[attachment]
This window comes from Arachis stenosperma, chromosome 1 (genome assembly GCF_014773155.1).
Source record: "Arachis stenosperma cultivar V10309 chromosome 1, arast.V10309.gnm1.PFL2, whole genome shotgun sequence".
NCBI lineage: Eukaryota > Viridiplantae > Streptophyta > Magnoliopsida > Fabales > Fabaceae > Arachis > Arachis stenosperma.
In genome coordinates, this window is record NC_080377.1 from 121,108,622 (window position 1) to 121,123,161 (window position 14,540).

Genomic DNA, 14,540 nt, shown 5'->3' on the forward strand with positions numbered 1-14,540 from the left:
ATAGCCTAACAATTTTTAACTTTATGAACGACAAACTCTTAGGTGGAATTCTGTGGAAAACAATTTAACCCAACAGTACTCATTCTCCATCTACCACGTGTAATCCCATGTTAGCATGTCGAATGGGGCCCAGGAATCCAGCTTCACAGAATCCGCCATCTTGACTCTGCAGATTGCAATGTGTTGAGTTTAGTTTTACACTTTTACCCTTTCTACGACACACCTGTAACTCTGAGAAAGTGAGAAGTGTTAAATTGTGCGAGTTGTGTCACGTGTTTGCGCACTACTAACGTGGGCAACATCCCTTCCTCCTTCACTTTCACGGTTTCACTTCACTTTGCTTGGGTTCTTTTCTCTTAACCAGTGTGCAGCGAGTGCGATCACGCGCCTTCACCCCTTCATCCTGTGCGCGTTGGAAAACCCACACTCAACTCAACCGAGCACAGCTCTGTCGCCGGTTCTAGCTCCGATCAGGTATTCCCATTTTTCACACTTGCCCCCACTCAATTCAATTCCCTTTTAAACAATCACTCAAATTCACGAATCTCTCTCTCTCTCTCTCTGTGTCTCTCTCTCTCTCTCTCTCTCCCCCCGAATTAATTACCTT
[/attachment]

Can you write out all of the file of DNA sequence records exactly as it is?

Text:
This window comes from Arachis stenosperma, chromosome 1 (genome assembly GCF_014773155.1).
Source record: "Arachis stenosperma cultivar V10309 chromosome 1, arast.V10309.gnm1.PFL2, whole genome shotgun sequence".
NCBI lineage: Eukaryota > Viridiplantae > Streptophyta > Magnoliopsida > Fabales > Fabaceae > Arachis > Arachis stenosperma.
In genome coordinates, this window is record NC_080377.1 from 121,108,622 (window position 1) to 121,123,161 (window position 14,540).

Genomic DNA, 14,540 nt, shown 5'->3' on the forward strand with positions numbered 1-14,540 from the left:
ATAGCCTAACAATTTTTAACTTTATGAACGACAAACTCTTAGGTGGAATTCTGTGGAAAACAATTTAACCCAACAGTACTCATTCTCCATCTACCACGTGTAATCCCATGTTAGCATGTCGAATGGGGCCCAGGAATCCAGCTTCACAGAATCCGCCATCTTGACTCTGCAGATTGCAATGTGTTGAGTTTAGTTTTACACTTTTACCCTTTCTACGACACACCTGTAACTCTGAGAAAGTGAGAAGTGTTAAATTGTGCGAGTTGTGTCACGTGTTTGCGCACTACTAACGTGGGCAACATCCCTTCCTCCTTCACTTTCACGGTTTCACTTCACTTTGCTTGGGTTCTTTTCTCTTAACCAGTGTGCAGCGAGTGCGATCACGCGCCTTCACCCCTTCATCCTGTGCGCGTTGGAAAACCCACACTCAACTCAACCGAGCACAGCTCTGTCGCCGGTTCTAGCTCCGATCAGGTATTCCCATTTTTCACACTTGCCCCCACTCAATTCAATTCCCTTTTAAACAATCACTCAAATTCACGAATCTCTCTCTCTCTCTCTCTGTGTCTCTCTCTCTCTCTCTCTCTCCCCCCGAATTAATTACCTT